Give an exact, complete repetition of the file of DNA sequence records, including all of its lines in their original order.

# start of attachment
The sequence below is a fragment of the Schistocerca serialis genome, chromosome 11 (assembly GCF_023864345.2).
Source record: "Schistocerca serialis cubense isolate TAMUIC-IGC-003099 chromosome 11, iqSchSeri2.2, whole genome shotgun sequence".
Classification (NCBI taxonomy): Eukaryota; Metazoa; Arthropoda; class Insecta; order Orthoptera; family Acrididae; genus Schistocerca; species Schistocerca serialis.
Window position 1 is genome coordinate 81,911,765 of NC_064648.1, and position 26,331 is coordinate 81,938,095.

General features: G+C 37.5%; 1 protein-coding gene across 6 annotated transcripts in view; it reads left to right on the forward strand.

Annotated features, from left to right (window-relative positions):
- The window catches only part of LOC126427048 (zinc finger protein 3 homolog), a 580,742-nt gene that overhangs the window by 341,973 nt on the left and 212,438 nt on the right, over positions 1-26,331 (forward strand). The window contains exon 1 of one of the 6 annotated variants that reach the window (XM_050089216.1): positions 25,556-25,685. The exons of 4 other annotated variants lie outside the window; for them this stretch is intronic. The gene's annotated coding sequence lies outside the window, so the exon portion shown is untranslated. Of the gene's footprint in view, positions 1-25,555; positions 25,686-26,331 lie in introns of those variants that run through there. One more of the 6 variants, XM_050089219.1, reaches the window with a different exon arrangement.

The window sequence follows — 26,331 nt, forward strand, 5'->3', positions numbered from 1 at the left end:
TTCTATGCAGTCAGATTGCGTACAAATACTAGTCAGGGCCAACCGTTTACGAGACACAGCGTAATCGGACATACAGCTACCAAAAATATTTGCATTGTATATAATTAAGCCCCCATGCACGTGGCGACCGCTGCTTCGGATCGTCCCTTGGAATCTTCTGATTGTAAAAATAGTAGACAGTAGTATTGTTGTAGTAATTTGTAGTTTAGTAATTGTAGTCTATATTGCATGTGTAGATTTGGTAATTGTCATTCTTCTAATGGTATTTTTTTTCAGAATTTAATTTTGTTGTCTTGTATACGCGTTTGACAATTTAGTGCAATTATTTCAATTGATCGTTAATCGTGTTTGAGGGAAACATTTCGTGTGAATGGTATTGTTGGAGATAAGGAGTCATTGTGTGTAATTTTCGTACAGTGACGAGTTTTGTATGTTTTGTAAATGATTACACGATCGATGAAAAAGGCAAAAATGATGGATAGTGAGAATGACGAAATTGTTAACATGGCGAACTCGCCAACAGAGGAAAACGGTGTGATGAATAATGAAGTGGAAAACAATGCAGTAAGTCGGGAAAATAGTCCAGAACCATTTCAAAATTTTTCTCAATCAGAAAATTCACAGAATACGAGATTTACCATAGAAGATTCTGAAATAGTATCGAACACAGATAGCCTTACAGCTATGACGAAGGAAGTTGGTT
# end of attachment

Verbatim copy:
The sequence below is a fragment of the Schistocerca serialis genome, chromosome 11 (assembly GCF_023864345.2).
Source record: "Schistocerca serialis cubense isolate TAMUIC-IGC-003099 chromosome 11, iqSchSeri2.2, whole genome shotgun sequence".
Classification (NCBI taxonomy): Eukaryota; Metazoa; Arthropoda; class Insecta; order Orthoptera; family Acrididae; genus Schistocerca; species Schistocerca serialis.
Window position 1 is genome coordinate 81,911,765 of NC_064648.1, and position 26,331 is coordinate 81,938,095.

General features: G+C 37.5%; 1 protein-coding gene across 6 annotated transcripts in view; it reads left to right on the forward strand.

Annotated features, from left to right (window-relative positions):
- The window catches only part of LOC126427048 (zinc finger protein 3 homolog), a 580,742-nt gene that overhangs the window by 341,973 nt on the left and 212,438 nt on the right, over positions 1-26,331 (forward strand). The window contains exon 1 of one of the 6 annotated variants that reach the window (XM_050089216.1): positions 25,556-25,685. The exons of 4 other annotated variants lie outside the window; for them this stretch is intronic. The gene's annotated coding sequence lies outside the window, so the exon portion shown is untranslated. Of the gene's footprint in view, positions 1-25,555; positions 25,686-26,331 lie in introns of those variants that run through there. One more of the 6 variants, XM_050089219.1, reaches the window with a different exon arrangement.

The window sequence follows — 26,331 nt, forward strand, 5'->3', positions numbered from 1 at the left end:
TTCTATGCAGTCAGATTGCGTACAAATACTAGTCAGGGCCAACCGTTTACGAGACACAGCGTAATCGGACATACAGCTACCAAAAATATTTGCATTGTATATAATTAAGCCCCCATGCACGTGGCGACCGCTGCTTCGGATCGTCCCTTGGAATCTTCTGATTGTAAAAATAGTAGACAGTAGTATTGTTGTAGTAATTTGTAGTTTAGTAATTGTAGTCTATATTGCATGTGTAGATTTGGTAATTGTCATTCTTCTAATGGTATTTTTTTTCAGAATTTAATTTTGTTGTCTTGTATACGCGTTTGACAATTTAGTGCAATTATTTCAATTGATCGTTAATCGTGTTTGAGGGAAACATTTCGTGTGAATGGTATTGTTGGAGATAAGGAGTCATTGTGTGTAATTTTCGTACAGTGACGAGTTTTGTATGTTTTGTAAATGATTACACGATCGATGAAAAAGGCAAAAATGATGGATAGTGAGAATGACGAAATTGTTAACATGGCGAACTCGCCAACAGAGGAAAACGGTGTGATGAATAATGAAGTGGAAAACAATGCAGTAAGTCGGGAAAATAGTCCAGAACCATTTCAAAATTTTTCTCAATCAGAAAATTCACAGAATACGAGATTTACCATAGAAGATTCTGAAATAGTATCGAACACAGATAGCCTTACAGCTATGACGAAGGAAGTTGGTT